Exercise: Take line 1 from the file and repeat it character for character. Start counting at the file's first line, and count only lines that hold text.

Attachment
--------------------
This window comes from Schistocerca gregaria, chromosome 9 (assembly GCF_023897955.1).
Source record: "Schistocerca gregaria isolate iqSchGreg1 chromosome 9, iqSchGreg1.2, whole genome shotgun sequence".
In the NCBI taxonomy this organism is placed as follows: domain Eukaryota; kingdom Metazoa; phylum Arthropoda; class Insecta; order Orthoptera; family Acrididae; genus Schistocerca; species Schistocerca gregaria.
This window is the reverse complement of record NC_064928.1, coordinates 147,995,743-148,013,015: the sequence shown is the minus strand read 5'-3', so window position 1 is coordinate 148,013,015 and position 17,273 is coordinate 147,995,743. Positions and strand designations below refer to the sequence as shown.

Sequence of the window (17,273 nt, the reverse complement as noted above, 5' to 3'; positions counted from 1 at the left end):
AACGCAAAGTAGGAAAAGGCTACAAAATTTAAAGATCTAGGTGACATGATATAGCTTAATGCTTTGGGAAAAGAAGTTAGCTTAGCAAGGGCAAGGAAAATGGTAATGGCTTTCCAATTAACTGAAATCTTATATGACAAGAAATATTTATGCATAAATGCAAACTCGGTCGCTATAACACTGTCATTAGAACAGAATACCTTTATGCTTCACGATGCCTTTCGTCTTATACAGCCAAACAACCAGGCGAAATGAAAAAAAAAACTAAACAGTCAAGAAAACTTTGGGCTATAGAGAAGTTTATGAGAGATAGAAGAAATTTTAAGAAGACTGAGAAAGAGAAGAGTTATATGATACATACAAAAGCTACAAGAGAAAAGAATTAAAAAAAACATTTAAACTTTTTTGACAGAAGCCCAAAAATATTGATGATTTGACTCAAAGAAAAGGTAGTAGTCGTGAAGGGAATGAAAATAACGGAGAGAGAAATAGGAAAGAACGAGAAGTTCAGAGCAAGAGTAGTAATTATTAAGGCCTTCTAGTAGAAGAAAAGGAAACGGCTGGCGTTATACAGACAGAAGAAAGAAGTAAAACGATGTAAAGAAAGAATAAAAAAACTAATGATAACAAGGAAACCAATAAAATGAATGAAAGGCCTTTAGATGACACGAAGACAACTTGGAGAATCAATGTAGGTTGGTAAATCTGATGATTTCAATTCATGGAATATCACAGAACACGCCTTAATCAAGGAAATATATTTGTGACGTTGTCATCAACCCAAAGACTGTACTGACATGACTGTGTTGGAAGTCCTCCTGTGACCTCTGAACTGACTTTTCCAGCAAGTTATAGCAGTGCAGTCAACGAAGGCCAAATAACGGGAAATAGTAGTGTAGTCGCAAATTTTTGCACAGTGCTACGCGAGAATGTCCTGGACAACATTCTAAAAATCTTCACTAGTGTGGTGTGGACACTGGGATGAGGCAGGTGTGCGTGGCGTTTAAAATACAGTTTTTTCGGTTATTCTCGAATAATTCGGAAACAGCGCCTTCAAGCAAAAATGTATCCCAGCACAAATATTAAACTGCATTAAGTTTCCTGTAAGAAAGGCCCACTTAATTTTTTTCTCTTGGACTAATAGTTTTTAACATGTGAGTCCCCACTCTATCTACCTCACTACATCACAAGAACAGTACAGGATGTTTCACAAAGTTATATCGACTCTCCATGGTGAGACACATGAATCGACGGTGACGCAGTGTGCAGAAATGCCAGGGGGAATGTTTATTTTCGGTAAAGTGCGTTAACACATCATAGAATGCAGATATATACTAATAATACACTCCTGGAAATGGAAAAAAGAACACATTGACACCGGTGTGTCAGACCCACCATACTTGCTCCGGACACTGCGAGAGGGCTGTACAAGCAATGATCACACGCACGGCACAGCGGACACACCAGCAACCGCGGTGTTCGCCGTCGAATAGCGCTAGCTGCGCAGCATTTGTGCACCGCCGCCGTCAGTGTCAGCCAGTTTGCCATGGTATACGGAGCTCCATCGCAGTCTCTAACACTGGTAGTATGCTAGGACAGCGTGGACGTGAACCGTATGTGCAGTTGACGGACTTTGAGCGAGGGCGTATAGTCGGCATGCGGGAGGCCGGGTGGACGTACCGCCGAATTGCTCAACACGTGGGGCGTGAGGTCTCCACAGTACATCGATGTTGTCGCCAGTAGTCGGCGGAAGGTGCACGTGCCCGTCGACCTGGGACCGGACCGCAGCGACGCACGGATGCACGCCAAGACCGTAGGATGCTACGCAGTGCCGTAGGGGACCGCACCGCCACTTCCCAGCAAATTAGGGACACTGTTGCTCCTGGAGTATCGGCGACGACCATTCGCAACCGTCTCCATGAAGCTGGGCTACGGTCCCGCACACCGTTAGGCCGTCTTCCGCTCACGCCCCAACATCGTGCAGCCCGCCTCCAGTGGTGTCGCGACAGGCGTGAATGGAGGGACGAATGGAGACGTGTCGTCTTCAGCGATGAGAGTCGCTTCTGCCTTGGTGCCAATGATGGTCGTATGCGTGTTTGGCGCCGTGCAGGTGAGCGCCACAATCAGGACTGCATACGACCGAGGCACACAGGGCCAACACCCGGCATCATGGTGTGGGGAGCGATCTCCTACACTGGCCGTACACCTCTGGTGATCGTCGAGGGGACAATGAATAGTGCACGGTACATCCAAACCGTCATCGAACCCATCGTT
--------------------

This window comes from Schistocerca gregaria, chromosome 9 (assembly GCF_023897955.1).